ASUS Z63A Whitebook Laptop Review


Older games, newer games, and DVD Playback

My son and I play Battlefield 1942 online together. The Compaq was not capable of reasonable gameplay at any video settings. On the other hand, ASUS Z63A was able to use the highest video settings and 1024x768x32 resolution to achieve consistent game performance at 30 to 70 frames per second. The lower values were for scenes with a lot of smoke.

I also tested the ASUS Z63A using several other older (DX 8 and 9a) games, such as Return to Castle Wolfenstein, Sturmovik, Microsoft?s Motocross Madness and Flight Simulator 2002, and several others, with excellent results. When I tried to play some of the most recent 3D-intensive games, however, I got jerky performance (1 to 6 fps in Half Life 2, Doom 3, and Far Cry) or outright failure to load (Tom Clancy?s Splinter Cell 3). These observations support the results of the 3Dmark03 and 3Dmark05 benchmarks.

DVD playback was spectacular with the ASUS Z63A. The colors and detail were theater-crisp, playback was jitter-free, and the special effects were flawless (slow-mo, freeze-frame, etc.). Using the default PowerGear settings, I observed over 3 hours of continuous, full-screen DVD play on a single battery charge, using the highest picture-quality settings.

Benchmark conclusions

I expected that the ASUS Z63A notebook would be fast, but I was astounded at the performance difference it exhibited in benchmark and everyday computing activities, compared to a fairly modern Compaq with similar memory bandwidth and CPU clock speed. I found in everyday usage that the ASUS z63a notebook will fly through any modern application I could throw at it.

In fact, CPU-specific benchmark results show that the Z63A (M760 2.0 GHz) is the equal of my overclocked Pentium-4 3.2 GHz desktop when you compare raw computing power. This is amazing when you consider that the M760 draws only 25 watts of power versus over 80 for my Pentium-4 hot-plate. The net result is that the Sonoma combination of low-wattage cpu and DDR2 memory technology will provide an honest 3-4 hours of battery life, whereas the same battery would run my P4 desktop for, what, 30 seconds? Hell, the PPK battery probably wouldn’t run my desktop’s fans for 4 hours.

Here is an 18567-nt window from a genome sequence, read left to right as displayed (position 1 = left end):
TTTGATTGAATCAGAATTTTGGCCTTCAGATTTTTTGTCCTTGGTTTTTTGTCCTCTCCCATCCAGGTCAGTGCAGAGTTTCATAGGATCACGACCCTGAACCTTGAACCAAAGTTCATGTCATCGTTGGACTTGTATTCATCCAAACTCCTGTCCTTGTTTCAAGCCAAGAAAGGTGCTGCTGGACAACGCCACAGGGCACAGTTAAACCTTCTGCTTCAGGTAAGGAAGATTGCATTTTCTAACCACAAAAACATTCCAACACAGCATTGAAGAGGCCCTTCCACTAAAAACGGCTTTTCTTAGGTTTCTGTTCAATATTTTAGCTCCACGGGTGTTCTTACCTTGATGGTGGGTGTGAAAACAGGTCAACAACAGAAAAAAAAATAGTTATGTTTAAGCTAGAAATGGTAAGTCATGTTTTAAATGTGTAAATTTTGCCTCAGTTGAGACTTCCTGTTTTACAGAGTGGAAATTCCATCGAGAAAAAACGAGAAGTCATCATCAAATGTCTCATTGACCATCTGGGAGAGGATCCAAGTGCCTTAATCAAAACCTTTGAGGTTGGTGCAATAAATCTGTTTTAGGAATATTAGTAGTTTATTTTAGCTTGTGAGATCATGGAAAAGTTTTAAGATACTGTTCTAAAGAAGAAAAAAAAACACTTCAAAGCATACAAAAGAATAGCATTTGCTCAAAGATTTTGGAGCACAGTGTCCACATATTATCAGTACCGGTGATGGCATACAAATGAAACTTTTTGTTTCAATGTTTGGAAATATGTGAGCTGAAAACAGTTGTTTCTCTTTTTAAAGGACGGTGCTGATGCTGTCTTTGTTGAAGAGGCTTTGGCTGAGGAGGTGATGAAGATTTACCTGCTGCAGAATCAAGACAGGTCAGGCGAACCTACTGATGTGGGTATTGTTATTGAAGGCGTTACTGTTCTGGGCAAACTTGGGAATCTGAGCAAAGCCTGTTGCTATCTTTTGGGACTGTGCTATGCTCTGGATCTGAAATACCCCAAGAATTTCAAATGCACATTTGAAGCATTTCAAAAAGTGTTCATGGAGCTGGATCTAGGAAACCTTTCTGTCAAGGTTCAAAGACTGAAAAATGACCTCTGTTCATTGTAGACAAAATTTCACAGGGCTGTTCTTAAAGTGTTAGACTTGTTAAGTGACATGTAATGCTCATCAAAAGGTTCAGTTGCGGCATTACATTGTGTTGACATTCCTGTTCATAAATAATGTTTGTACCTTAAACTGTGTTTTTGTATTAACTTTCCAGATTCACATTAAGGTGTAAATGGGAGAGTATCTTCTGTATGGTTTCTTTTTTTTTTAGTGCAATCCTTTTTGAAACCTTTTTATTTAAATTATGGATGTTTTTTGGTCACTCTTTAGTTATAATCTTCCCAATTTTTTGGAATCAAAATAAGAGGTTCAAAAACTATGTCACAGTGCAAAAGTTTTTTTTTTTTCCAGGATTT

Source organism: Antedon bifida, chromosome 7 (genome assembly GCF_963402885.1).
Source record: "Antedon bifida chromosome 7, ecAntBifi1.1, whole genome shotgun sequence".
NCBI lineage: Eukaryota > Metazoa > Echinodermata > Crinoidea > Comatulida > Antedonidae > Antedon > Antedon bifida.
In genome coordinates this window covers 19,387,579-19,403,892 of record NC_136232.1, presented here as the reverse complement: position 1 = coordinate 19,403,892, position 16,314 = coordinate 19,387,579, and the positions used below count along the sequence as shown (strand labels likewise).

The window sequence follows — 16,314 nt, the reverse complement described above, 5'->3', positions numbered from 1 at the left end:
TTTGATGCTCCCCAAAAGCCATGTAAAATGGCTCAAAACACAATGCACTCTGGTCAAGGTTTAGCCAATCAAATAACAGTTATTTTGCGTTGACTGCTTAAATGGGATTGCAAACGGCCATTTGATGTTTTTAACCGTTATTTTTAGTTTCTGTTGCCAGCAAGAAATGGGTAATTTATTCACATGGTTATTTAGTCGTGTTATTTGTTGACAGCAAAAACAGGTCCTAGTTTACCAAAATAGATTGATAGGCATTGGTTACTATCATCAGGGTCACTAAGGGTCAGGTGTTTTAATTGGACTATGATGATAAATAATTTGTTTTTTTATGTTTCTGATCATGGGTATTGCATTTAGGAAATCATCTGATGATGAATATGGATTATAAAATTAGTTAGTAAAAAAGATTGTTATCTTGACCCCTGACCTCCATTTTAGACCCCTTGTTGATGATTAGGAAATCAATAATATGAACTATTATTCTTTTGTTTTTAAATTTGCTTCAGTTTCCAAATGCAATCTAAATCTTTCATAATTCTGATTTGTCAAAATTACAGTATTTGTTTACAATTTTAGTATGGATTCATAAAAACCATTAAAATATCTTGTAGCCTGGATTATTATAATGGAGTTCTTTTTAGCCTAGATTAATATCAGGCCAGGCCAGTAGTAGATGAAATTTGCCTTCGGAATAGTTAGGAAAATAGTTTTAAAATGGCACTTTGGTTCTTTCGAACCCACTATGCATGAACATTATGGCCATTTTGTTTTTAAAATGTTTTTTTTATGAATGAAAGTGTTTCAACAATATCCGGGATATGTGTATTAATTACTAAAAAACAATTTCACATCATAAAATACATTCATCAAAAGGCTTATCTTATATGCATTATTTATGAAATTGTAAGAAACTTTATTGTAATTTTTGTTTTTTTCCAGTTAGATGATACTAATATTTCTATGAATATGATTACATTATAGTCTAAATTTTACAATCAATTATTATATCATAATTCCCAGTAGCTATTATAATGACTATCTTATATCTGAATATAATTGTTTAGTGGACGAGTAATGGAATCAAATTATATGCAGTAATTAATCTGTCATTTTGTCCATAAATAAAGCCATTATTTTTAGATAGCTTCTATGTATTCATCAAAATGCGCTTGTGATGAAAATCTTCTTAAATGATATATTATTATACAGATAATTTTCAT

I also expected that the Z63A would suffer in 3D games, but I was pleasantly surprised that it is capable of running all but the latest 3D-intensive shooters. The integrated Intel GMA900 graphics of the Z63a are substantially less capable than the latest ATI Mobility Radeon x300 and x600 graphic cards (as shown in the 3Dmark03 and 3Dmark05 database comparisons), but these cards usually require a larger 15.4- or 17-inch frame, which defeats the purpose of the whole building your own more mobile notebook (our “PPK” edition).

There is an alternative for a 14-inch notebook with killer 3D-graphics, however, if you’re willing to pay the price. Asus recently released a version of the Z63a that uses the Radeon x600 (64 MB) card, but the Asus W3V is available only as pre-built (Pentium M 750 at 1.86 GHz, 512 DDR2-533) for $1600 to $1700 internet price. A similar configuration of a Z63a whitebox would cost around $1050 (see Shopping List, page 2).

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